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Peters Projection vs. Mercator Projection
Part 1: Peters Projection
 More of this Feature
• Part 2: Mercator Projection
• Part 3: Alternatives
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"What do you think about the Peters vs. Mercator Projection debate? Do you like either projection?"
Your Guide, Matt
 Related Resources
• Cartography
• Latitude &amp Longitude
• Map Projections
• Maps

by Matt T. Rosenberg

Proponents of the Peters projection map claim that their map is a good, fair, and non-racist view of the world. They're comparing their map to the almost-defunct Mercator map. Unfortunately, geographers and cartographers agree that neither map projection is appropriate for use as a map of our planet.

Peters Projection

German historian and journalist Arno Peters (his Ph.D. dissertation focused on political propaganda) called a press conference in 1973 to announce his "new" map projection that treated each country fairly by representing area accurately. The Peters projection map utilized a rectangular coordinate system that showed parallel lines of latitude and longitude. Skilled at marketing, Arno claimed that his map more fairly displayed third world countries than the "popular" Mercator projection map, which distorts and dramatically enlarges the size of Eurasian and North American countries. The media had a field day with this new map that supposedly made things right for the oppressed people of the world.

Unfortunately, the media fell for Peter's argument and, due to a lack of understanding about cartography, presented Peters' idea as the greatest thing since sliced bread. They simultaneously took to vilifying the Mercator projection.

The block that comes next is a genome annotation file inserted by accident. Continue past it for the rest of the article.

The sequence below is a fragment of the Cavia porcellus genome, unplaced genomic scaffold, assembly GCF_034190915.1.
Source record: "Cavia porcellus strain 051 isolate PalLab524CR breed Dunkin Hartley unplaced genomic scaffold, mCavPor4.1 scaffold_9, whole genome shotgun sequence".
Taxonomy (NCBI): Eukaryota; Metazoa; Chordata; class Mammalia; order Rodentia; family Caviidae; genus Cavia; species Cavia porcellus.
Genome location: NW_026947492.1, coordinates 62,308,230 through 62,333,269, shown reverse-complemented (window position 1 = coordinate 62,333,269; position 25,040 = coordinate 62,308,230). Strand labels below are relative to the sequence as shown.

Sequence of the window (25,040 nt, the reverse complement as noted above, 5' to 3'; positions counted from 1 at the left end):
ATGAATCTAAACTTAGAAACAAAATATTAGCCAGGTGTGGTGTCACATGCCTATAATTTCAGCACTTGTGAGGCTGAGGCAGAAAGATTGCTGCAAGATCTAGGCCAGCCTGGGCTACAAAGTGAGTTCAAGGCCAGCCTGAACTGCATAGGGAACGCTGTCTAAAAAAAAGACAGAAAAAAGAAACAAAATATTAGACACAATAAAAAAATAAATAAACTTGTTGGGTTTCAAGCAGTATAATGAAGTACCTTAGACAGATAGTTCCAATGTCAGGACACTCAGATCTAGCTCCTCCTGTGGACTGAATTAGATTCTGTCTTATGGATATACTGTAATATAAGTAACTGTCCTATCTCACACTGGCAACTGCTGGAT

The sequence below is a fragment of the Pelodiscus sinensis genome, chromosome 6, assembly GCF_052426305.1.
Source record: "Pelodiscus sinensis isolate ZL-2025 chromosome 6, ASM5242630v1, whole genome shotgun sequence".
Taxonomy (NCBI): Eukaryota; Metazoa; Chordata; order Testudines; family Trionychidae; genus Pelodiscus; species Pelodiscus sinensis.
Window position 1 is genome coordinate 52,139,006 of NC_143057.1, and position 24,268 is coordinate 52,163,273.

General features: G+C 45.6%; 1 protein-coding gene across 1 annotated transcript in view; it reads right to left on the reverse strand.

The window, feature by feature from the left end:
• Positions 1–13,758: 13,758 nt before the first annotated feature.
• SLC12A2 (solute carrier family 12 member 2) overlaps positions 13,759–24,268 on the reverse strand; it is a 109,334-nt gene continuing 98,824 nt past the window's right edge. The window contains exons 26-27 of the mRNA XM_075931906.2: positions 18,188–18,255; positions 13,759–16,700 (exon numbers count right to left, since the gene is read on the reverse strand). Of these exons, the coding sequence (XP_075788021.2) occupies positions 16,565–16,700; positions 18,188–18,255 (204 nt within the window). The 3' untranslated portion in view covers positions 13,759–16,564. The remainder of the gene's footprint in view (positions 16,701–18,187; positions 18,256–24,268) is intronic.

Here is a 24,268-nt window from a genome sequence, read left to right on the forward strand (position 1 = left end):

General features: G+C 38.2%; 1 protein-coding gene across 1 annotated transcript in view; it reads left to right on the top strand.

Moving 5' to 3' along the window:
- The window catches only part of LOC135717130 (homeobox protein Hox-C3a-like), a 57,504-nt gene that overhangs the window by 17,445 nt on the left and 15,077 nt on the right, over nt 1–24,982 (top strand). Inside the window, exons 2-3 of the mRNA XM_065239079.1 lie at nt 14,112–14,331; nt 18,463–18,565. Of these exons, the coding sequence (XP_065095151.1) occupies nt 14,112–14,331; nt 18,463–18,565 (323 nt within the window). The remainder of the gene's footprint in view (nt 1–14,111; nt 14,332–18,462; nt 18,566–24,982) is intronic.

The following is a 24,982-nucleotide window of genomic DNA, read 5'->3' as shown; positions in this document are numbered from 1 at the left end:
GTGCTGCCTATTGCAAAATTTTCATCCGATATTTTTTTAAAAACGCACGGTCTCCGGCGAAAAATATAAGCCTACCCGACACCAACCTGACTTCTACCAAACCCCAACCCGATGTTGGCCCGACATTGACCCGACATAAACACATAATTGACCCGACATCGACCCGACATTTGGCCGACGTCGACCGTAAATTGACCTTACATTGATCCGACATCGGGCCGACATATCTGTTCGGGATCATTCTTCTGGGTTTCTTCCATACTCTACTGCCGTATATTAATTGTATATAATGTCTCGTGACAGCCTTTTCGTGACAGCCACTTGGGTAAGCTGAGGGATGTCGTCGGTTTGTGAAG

While the Peters projection does (almost) represent land of equal area equally, all map projections distort the shape of the earth, a sphere. According to prominent cartographer Arthur Robinson, the Peters map is "somewhat reminiscent of wet, ragged long winter underwear hung out to dry on the Arctic Circle." (Monmonier, 10)

Peters projection
Gall-Peters Projection

All maps distort distance, shape, area, or direction to present a map that meets the users' needs. This is due to the fact that you can't make a completely accurate map from a spherical earth. However, neither the Peters map nor the Mercator map are aesthetically pleasing nor do they give anyone a good indication of what the earth really looks like (such as if you're looking at a globe). John Snyder of the U.S. Geological Survey stated that the Peter's map "isn't any better than similar maps that have been in use for 400 years." (Monmonier, 11)

The National Council of Churches' Christian Aid organization republished the Peters map in 1977, spreading the gospel of the Peters map around the world. Proponents of the Peters map were vociferous and demanded that organizations switch to the new, "fairer" map of the world. Even the United Nations Development Programme capitulated to the demands of the vocal group and began using the Peters projection in its maps.